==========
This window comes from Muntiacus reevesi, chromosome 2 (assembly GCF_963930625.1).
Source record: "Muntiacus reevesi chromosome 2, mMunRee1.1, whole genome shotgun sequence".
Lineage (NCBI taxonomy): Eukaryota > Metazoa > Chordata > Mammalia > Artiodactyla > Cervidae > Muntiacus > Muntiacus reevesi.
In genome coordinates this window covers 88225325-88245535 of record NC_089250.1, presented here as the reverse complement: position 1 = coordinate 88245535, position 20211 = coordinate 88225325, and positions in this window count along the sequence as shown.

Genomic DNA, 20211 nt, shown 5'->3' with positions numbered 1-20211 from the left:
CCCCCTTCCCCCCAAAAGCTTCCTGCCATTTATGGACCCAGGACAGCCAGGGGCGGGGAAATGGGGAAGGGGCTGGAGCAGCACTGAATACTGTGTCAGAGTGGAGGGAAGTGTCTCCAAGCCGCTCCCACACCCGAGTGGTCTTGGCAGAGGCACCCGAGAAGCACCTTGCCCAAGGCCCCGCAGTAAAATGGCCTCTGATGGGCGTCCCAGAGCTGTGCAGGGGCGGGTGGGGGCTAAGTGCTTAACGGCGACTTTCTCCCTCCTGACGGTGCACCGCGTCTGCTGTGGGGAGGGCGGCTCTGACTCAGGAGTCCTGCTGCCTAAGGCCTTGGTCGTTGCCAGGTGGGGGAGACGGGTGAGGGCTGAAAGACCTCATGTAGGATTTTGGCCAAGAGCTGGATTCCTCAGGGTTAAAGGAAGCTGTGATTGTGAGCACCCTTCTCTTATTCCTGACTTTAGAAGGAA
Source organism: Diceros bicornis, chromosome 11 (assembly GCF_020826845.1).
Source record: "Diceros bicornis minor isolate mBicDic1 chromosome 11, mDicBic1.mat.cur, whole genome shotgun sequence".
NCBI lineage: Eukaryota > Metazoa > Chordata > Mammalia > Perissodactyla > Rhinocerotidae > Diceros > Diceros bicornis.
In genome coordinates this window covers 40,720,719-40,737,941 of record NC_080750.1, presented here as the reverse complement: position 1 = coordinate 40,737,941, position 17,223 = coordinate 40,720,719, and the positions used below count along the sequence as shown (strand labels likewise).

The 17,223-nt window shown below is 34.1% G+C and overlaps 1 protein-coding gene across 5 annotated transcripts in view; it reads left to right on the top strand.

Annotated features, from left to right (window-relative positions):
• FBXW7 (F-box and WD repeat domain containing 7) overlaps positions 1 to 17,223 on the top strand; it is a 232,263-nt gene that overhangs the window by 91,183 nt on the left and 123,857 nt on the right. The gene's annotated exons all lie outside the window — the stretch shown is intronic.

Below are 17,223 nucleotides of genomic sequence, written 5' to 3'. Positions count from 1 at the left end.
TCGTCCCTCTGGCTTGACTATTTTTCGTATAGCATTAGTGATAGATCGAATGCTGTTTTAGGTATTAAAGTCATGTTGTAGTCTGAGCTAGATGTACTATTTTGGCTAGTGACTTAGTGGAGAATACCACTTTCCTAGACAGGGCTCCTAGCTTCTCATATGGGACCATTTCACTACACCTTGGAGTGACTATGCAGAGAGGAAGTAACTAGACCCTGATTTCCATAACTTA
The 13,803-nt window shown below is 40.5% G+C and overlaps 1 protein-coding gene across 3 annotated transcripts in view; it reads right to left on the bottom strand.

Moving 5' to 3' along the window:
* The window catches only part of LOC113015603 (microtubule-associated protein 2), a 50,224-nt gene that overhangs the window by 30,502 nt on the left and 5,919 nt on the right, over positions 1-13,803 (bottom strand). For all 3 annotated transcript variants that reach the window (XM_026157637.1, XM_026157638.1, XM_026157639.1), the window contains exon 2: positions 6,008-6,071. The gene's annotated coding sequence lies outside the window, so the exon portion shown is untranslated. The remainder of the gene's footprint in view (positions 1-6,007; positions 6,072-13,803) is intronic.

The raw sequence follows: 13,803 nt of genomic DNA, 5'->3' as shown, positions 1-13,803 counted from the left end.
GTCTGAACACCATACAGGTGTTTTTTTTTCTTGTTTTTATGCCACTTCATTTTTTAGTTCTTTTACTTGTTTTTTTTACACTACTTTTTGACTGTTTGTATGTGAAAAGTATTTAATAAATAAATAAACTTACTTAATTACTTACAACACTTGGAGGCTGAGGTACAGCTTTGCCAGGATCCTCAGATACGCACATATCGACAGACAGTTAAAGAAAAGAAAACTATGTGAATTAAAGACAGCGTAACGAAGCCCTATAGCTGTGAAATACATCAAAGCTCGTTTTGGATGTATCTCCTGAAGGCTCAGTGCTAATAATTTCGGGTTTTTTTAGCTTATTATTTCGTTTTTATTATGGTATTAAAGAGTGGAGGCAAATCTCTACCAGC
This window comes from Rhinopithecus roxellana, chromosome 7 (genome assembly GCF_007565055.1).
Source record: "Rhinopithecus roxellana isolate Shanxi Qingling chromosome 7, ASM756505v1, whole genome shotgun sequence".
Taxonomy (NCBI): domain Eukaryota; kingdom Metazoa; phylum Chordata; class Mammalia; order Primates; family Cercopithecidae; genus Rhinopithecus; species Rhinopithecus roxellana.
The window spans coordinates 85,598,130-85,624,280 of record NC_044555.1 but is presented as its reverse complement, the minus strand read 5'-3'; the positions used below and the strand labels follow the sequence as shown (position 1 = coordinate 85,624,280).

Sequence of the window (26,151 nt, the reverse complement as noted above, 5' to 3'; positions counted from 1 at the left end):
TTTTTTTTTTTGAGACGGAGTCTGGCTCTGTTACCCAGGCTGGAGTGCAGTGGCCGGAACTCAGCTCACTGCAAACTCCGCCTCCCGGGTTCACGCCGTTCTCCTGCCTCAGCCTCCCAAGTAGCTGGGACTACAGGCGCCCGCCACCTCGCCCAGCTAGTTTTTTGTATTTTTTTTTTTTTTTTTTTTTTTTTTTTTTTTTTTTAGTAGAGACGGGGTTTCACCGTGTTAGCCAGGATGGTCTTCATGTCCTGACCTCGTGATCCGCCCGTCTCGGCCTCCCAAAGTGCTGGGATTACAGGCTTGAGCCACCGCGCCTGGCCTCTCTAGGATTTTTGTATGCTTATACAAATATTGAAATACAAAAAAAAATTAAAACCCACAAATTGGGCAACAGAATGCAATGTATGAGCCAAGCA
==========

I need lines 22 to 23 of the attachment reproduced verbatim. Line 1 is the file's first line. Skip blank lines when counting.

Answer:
Source record: "Rhinopithecus roxellana isolate Shanxi Qingling chromosome 7, ASM756505v1, whole genome shotgun sequence".
Taxonomy (NCBI): domain Eukaryota; kingdom Metazoa; phylum Chordata; class Mammalia; order Primates; family Cercopithecidae; genus Rhinopithecus; species Rhinopithecus roxellana.